Stores can do plenty when shoppers skip nutrition for savings

Articles
May 21, 2009

Stores can do plenty when shoppers skip nutrition for savings

It’s time, we think, for food stores to step up and help households struggling in this recession in ways that go beyond promotional savings at the shelf. Trouble is, these savings have their limits. And deals don’t necessarily conform with consumers’ needs in a particular week or month. If retailers were willing to think deeper about giving people savings when they want them on the goods they want, they’d differentiate from other stores in a most meaningful way. The pressures on consumers are mounting. The United States unemployment rate stands at a 26-year high, and looks ready to blow through the 9% level (about twice that in some minorities). As a result, many of the same families that sustained stores so well in good times now need help from the retailers selling them what they need to survive. While chains take a gut check and decide the extent to which they can help, they could also broaden their savings platforms—perhaps offer ‘your choice’ of several items, or increase the percentage of total discount based on increments in basket size. Even better, they could skew their value offers to promote more healthful choices—knowing that in a recession consumers might need to be encouraged to make the right nutritional choice if it costs more.

It’s time, we think, for food stores to step up and help households struggling in this recession in ways that go beyond promotional savings at the shelf.

Trouble is, these savings have their limits. And deals don’t necessarily conform with consumers’ needs in a particular week or month. If retailers were willing to think deeper about giving people savings when they want them on the goods they want, they’d differentiate from other stores in a most meaningful way.

The pressures on consumers are mounting.  The United States unemployment rate stands at a 26-year high, and looks ready to blow through the 9% level (about twice that in some minorities). As a result, many of the same families that sustained stores so well in good times now need help from the retailers selling them what they need to survive.

While chains take a gut check and decide the extent to which they can help, they could also broaden their savings platforms—perhaps offer ‘your choice’ of several items, or increase the percentage of total discount based on increments in basket size.

Even better, they could skew their value offers to promote more healthful choices—knowing that in a recession consumers might need to be encouraged to make the right nutritional choice if it costs more.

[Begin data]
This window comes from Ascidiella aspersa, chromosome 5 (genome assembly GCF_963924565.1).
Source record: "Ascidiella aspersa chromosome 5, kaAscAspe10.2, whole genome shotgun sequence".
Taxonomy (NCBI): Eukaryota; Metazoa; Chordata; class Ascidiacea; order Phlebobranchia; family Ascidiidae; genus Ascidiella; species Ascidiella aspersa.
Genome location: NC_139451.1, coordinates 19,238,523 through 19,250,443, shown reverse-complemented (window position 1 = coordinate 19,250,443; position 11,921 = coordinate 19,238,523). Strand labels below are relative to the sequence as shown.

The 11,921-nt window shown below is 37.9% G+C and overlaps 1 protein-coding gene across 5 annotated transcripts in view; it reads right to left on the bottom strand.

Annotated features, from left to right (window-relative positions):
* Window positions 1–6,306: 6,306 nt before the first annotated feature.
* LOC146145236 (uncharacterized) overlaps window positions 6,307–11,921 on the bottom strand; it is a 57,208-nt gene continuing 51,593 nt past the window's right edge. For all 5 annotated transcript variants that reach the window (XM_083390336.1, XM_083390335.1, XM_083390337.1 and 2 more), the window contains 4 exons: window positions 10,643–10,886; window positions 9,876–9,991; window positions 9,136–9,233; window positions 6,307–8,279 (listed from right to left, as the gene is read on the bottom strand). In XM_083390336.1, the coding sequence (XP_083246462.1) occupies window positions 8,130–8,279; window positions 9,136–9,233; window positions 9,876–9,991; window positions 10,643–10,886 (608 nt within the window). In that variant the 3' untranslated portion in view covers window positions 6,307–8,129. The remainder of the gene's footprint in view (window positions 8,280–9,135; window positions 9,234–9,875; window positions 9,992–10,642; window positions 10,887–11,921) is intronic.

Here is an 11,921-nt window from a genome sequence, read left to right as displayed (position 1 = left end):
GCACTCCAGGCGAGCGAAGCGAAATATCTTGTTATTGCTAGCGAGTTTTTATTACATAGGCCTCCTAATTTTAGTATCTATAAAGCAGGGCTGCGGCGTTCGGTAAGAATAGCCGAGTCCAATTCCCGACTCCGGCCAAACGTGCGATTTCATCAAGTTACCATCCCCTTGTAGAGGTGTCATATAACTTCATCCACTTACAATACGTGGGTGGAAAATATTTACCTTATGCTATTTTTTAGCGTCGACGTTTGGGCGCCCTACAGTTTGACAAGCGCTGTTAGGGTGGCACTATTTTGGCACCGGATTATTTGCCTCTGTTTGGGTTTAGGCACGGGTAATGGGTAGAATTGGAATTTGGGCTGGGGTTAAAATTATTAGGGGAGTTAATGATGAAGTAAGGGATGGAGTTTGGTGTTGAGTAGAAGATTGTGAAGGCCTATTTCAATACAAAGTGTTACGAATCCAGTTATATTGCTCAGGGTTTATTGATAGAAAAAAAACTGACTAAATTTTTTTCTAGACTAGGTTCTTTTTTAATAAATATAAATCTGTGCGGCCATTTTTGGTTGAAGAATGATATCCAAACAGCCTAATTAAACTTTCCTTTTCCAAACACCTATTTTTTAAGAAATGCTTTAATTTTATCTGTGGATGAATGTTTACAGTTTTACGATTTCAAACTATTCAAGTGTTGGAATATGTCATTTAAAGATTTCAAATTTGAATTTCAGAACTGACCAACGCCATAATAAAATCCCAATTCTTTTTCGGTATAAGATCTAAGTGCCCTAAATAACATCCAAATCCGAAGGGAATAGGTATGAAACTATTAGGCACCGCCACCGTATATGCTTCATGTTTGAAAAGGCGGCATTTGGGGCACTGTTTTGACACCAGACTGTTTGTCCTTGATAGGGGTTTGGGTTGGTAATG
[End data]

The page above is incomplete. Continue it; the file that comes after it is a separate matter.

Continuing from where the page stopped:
It is well documented that seniors skip medication doses to save money when they are on fixed incomes. This phenomenon has now spread to people with diabetes, a fast-growing population susceptible to serious health complications if the disease goes unchecked. Doctors told Associated Press recently how middle-class patients who lost their jobs and insurance are spacing out visits, skipping medications, and trying diet and exercise on their own to try to manage the ravaging illness—despite the disease’s potential to cost lives, limbs and more. Theses people are trading a short-term economic benefit (saving money) for a long-term risk of seriously compromised health or death.

Strapped by the costs of food, fuel and drugs, a majority (64%) say they’ve cut back on ‘better for you’ food purchases in this difficult economy—52% ‘a little,’ and 12% ‘a lot,’ in a new SupermarketGuru.com Quick Poll.

Nearly all (98%) claim to have ‘a decent understanding’ of foods that are good or bad for health; 82% buy ‘better for you’ foods in good times, even if they cost more; and 86% acknowledge they make a difference in their everyday performance.  Yet most cut back in tough times.

Nearly half (48%) express regrets about cutting back. Two-thirds of those (67%) will buy them again “when they feel they can afford them,” they told the Quick Poll.

What do they think would help them most to buy ‘better for you foods’ in the recession? According to the survey: Promotional discounts (90%), coupons (83%), larger bulk packages (22%), single-serve packages (18%) and more in-store education that teaches the benefits/values of these foods (16%).

Some of these become ‘must’ offers, as are ideas cited higher up in the story. We urge retailers to get creative and commit to their customers in off-the-shelf ways. Examples: Extend employment offers to people in their markets where possible. Sponsor job fairs. Mentor some students or recent graduates. Offer low-cost resume printing, phone cards, dry cleaning of suits and shirts for interviews, gym memberships and banking programs—all of which bring more traffic to the store, and build the foundation for a stronger recovery for all parties.